The CTV landscape is vast and continues to grow. It’s estimated that by 2023, there will be 38m CTV users in the UK alone, which makes up over half of the UK population. This growth is mirrored by the sheer amount of content readily available on CTV devices – Smart TVs, streaming sticks and games consoles. CTV enables viewers to seamlessly move from linear broadcast TV to AVOD (ad-supported video on demand) to SVOD (subscription-based video on demand), providing a multitude of new opportunities, but also creating challenges for advertisers and broadcasters, who are unable to easily decipher viewing preferences and locate desirable audiences.
‘TV’ can refer to many things. It can be the physical device that content is viewed on, or the content, channels and services themselves, or even the viewers and their shifting behaviours. So, in order for us to truly understand the current TV landscape, we must merge these definitions and take a holistic view. People use their TVs for a multitude of purposes. Nowadays gaming on TVs is increasing, people are watching more internet-delivered content than ever before, as well as continuing to tune in to scheduled broadcast television, courtesy of their electronic programme guide (EPG).
What’s more, the popularity and sheer number of available streaming services, from Netflix to Disney+, to more niche services that provide genre-specific content, are evidence of the content-first approach viewers are taking to television. With the industry changing rapidly, it is important to approach the idea of TV with flexibility, because TV is now a home-hub for all connected living. The industry must be willing to adapt to viewers and their needs. Knowing what audiences want and being able to provide services that enable their viewing habits is crucial in this ever-evolving marketplace.
To truly understand what people want from CTV, viewing data must be used to guide the way. Samsung Ads’ insights show that 14% of Samsung Smart TVs in the UK are exclusively viewing OTT (Internet-delivered) content, meaning that 14% cannot be reached by linear broadcast TV at all. Further to this, 42% of Samsung Smart TVs in the UK are only watching up to two hours (or less) of linear broadcast TV a month, meaning millions of Samsung TVs are defined as ‘light linear viewers’, showing the rapid migration towards content delivered via an Internet connection. Samsung Ads’ insights also show that in recent weeks streaming now represents 54% of total viewing, surpassing linear broadcast hours for the first time. For media planners, advertisers and content providers alike, a well thought out CTV strategy is more imperative than ever.
VOD services give viewers access to a vast array of content, enabling them to find exactly what they are looking for across a variety of apps and platforms. The power is now firmly in the hands of the consumer who dictates when, how and what type of content they want to watch. Unsurprisingly, this has shaken up the traditional TV model. In order to meet the increasing depth and breadth of viewers’ tastes, a data-first approach is essential for content production, scheduling and advertising. Only by understanding viewing data and, therefore, consumer behaviour, can media and technology companies create the range of content, products and user experiences that people desire.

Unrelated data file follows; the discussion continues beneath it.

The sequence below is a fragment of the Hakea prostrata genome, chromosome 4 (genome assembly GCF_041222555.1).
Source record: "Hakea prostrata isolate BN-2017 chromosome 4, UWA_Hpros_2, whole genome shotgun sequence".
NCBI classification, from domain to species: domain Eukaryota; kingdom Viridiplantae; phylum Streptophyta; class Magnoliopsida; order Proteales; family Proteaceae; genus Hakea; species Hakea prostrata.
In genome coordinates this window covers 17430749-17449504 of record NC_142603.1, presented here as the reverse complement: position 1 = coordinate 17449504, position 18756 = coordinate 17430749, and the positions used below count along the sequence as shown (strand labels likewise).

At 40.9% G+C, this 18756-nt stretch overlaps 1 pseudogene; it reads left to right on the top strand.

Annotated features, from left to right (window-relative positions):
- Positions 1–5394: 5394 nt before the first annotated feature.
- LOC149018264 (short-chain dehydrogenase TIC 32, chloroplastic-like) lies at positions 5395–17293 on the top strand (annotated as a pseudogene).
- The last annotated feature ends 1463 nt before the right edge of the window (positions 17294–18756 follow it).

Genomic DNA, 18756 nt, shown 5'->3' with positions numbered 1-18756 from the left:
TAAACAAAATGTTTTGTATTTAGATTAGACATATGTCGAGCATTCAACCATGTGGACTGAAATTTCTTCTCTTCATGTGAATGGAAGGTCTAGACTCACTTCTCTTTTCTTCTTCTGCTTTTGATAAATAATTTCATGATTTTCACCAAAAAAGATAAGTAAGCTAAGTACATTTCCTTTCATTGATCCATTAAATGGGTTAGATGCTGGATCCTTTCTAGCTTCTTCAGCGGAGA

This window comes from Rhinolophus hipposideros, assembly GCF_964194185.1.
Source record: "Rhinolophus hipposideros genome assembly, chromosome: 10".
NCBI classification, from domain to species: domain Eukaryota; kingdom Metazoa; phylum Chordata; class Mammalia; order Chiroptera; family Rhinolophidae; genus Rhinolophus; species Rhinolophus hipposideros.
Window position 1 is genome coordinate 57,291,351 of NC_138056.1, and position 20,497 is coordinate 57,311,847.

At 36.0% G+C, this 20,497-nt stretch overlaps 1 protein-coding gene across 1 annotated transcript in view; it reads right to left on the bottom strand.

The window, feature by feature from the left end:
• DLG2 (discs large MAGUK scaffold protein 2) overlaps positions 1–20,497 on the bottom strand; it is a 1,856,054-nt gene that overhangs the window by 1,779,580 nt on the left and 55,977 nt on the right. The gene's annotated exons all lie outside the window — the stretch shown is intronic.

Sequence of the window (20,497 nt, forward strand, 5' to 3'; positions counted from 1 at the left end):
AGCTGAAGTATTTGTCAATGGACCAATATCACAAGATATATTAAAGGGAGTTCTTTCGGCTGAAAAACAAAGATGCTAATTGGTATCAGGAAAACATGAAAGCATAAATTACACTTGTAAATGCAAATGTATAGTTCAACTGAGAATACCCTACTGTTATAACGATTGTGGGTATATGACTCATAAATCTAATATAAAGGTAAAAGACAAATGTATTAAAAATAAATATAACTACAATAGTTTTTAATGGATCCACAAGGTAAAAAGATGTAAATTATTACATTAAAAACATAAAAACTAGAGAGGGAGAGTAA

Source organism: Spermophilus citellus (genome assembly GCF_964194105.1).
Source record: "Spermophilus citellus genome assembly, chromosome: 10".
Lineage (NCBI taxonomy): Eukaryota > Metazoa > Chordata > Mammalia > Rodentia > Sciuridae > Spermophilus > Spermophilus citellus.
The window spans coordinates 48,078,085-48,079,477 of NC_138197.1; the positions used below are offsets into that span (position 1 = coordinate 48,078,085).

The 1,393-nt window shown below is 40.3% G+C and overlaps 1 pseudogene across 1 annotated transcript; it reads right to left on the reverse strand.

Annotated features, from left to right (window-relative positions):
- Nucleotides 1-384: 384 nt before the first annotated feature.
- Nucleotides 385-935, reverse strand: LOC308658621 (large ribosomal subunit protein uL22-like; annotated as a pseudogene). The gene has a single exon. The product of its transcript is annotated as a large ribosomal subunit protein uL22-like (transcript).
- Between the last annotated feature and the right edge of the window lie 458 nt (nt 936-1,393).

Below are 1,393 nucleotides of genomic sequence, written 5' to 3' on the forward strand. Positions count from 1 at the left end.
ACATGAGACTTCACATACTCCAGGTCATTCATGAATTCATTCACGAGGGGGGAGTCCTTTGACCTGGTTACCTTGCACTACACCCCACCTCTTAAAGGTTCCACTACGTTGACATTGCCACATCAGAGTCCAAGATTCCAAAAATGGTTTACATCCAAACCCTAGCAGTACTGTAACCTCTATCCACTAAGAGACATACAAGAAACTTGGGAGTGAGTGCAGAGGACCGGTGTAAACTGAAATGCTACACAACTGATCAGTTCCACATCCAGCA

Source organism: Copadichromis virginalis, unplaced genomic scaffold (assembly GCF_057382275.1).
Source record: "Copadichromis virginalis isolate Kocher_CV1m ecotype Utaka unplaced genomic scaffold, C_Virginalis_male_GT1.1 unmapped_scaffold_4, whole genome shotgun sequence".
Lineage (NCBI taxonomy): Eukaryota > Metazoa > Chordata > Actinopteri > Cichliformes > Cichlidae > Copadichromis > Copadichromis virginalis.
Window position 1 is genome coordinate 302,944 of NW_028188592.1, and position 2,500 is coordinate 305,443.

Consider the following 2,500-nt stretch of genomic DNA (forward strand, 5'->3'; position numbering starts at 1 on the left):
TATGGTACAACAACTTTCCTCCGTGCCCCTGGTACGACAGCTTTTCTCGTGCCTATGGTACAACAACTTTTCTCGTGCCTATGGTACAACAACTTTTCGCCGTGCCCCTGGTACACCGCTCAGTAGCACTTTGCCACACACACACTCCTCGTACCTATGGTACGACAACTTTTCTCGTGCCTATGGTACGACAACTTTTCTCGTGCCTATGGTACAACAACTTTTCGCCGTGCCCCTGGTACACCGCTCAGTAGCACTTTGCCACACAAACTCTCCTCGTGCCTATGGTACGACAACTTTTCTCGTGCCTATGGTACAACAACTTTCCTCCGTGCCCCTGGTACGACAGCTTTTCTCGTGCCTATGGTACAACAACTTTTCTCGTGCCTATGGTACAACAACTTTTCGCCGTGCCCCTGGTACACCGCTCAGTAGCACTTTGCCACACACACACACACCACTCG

In the UK alone, 70% of Samsung TVs navigate between OTT and linear broadcast content in a behaviour we, at Samsung Ads, describe as ‘platform surfing’. Linear style viewing is still sought after and remains an important part of pre-scheduled content, which is well-tailored for a specific audience. Samsung’s free streaming service – Samsung TV Plus – builds its OTT channels into the TV’s electronic programming guide (EPG) alongside existing broadcast channels, allowing viewers to navigate smoothly between traditional linear TV and Samsung’s curated portfolio of internet-delivered AVOD channels. Samsung TV Plus features OTT channels – including news, sports, movies and documentaries – in a scheduled format, allowing people to tune in at any time of day, assured they will find content that meets their tastes. The beauty of CTV is that all types of television – linear broadcast, OTT, gaming or otherwise – are available in one place, empowering the viewer to take charge of their own content journey – ‘platform surfing’.
As the television landscape evolves, so does the advertising experience. CTV has enabled challenges around ‘frequency capping’ – often associated with online campaigns – to be addressed. TV advertising is no longer limited to 10, 20 or 30-second slots in breaks between content. We are seeing new opportunities and ad formats emerging, such as on the First Screen of the TV before a viewer has even decided what channel or service to watch. The array of content also means that advertising can be better tailored to viewers, with brands now able to take an audience-first, segmented approach that ultimately leads to more relevant ads that viewers enjoy and engage with more.
As the TV eco-system expands, so do the opportunities in CTV, where we can look at data to see where audiences are, and what type of content they are viewing across OTT, linear and gaming. Understanding the behaviour of the ‘Total TV Watcher’ is a strategy which will ultimately drive success, as we at Samsung deliver the next generation of TV experiences.